Australian Reserve Bank governor Philip Lowe has welcomed the federal government’s $20.4 billion Jobkeep and JobSeeker scheme extension as being key to bolstering the economic recovery from the crisis-induced by the CCP virus.
During his annual speech to the Anika Foundation on July 21, Lowe supported the government’s decision to keep borrowing money against “future income” to continue its economic stimulus measures.
Continuous government spending during the crisis and recovery stage is essential to smooth out and reduce the large fiscal blows households and firms were experiencing due to the severity of the downturn, according to Lowe.
“The deeper and more protracted a downturn, the more severe are the economic scars,” he explained.
“By smoothing things out, the government is helping people right now and also limiting the longer-term damage to the economy,” he said.
Lowe said programs like JobKeeper, JobSeeker, and government investment in infrastructure and public health were vital to generating an economic recovery:
“They assist with a return to more normal patterns of spending and consumption, without the need for ongoing fiscal stimulus.”
Government In a Good Position to Borrow to Spend
Acknowledging the record-high budget deficit, Lowe said the government was in an excellent position to keep borrowing to support a sustainable economic recovery.
Currently, Australia has several favourable economic factors working for it. These include the lowest borrowing rates since 1901, good demand for Australian government bonds, and overall gross debt to GDP at less than 50 percent, which is lower than in many countries and “likely to remain so.”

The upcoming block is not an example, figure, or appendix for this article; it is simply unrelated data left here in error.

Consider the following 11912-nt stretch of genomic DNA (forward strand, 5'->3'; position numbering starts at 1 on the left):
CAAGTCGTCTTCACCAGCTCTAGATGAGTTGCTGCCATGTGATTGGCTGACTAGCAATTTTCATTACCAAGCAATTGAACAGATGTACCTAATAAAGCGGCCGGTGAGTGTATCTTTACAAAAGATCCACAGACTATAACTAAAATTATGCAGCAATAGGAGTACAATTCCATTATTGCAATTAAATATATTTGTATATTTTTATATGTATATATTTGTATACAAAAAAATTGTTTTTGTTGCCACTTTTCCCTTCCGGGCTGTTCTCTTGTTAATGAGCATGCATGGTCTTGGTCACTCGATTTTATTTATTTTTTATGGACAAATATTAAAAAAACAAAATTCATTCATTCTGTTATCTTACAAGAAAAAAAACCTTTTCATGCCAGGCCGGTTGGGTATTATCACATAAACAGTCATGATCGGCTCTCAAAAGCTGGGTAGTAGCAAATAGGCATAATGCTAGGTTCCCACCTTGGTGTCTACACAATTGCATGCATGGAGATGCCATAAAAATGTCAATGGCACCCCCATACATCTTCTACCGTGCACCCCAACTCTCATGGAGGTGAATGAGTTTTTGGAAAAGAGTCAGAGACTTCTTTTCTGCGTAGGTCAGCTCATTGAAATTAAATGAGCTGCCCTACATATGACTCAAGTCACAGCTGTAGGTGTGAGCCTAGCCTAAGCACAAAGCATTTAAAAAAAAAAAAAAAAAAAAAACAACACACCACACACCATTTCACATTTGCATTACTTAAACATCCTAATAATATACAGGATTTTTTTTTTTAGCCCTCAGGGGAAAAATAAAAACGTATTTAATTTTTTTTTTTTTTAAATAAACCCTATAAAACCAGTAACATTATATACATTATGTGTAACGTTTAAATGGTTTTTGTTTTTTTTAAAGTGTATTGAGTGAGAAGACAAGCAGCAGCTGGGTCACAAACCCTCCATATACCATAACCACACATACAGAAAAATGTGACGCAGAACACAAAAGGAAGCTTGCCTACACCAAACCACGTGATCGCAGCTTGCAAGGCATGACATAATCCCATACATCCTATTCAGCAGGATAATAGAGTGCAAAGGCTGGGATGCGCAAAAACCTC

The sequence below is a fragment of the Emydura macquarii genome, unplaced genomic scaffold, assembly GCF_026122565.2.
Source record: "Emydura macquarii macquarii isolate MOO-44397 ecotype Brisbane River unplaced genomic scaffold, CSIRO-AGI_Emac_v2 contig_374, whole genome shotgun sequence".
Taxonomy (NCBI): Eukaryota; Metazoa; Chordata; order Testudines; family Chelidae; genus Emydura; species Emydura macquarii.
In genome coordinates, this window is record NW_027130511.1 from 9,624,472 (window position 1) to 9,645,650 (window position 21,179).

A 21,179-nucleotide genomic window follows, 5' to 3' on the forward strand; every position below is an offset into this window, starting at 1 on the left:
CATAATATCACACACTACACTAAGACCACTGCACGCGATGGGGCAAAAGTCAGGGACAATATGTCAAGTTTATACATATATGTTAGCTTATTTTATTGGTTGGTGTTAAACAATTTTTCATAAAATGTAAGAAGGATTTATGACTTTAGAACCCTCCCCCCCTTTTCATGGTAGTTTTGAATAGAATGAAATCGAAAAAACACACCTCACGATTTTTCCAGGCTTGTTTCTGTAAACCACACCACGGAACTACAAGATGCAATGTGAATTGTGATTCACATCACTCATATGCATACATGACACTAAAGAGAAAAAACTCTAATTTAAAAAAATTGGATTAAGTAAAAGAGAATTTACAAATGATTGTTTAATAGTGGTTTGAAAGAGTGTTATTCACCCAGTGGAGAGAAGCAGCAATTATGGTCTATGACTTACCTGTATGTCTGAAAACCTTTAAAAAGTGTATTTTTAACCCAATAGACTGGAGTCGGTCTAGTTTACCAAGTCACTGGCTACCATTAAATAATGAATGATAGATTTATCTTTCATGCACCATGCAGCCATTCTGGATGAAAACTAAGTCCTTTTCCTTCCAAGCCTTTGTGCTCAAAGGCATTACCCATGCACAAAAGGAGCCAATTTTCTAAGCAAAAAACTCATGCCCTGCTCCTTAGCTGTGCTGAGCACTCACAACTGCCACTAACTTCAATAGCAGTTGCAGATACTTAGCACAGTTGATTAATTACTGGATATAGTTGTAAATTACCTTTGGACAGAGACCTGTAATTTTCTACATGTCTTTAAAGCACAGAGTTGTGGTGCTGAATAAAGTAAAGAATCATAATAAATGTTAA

“For a country that has got used to low budget deficits and low levels of public debt, this is quite a change,” Lowe said, referring to the government’s need to borrow to deliver unprecedented stimulus schemes. “But it is a change that is entirely manageable and affordable, and it’s the right thing to do.”
However, he rejected the suggestion that the central bank should finance government spending by printing money, saying it is only relevant to a high government debt situation, which does not apply to Australia.
“I want to make it very clear that monetary financing of fiscal policy is not an option under consideration in Australia, nor does it need to be.”
Furthermore, this option comes with high costs.
“The reality, though, is there is no free lunch,” he said. “The tab always has to be paid, and it is paid out of taxes and government revenues in one form or another.”
Confidence is The Key to Strong Economic Growth
In addressing the concern over the staggering budget deficit, Lowe said the best solution to the build-up of public debt would be economic growth.
“Given that we are borrowing against future income, we will be better placed if that future income is strong,” he said.
He highlighted the need for “Australia to be a great place for businesses to expand, invest, innovate, and hire people.”
To achieve this, Lowe said the key is “restoring confidence” in health and financial security, adding that this is the prerequisite for people to “resume their normal activities” and for firms to “hire and invest.”
“The other element is people being confident about their own finances and jobs, and businesses being confident about future demand.”
Looking forward, Lowe warned that the recovery could be “bumpy” and “drawn-out” and the jobless rate could go up unless there’s a vaccine.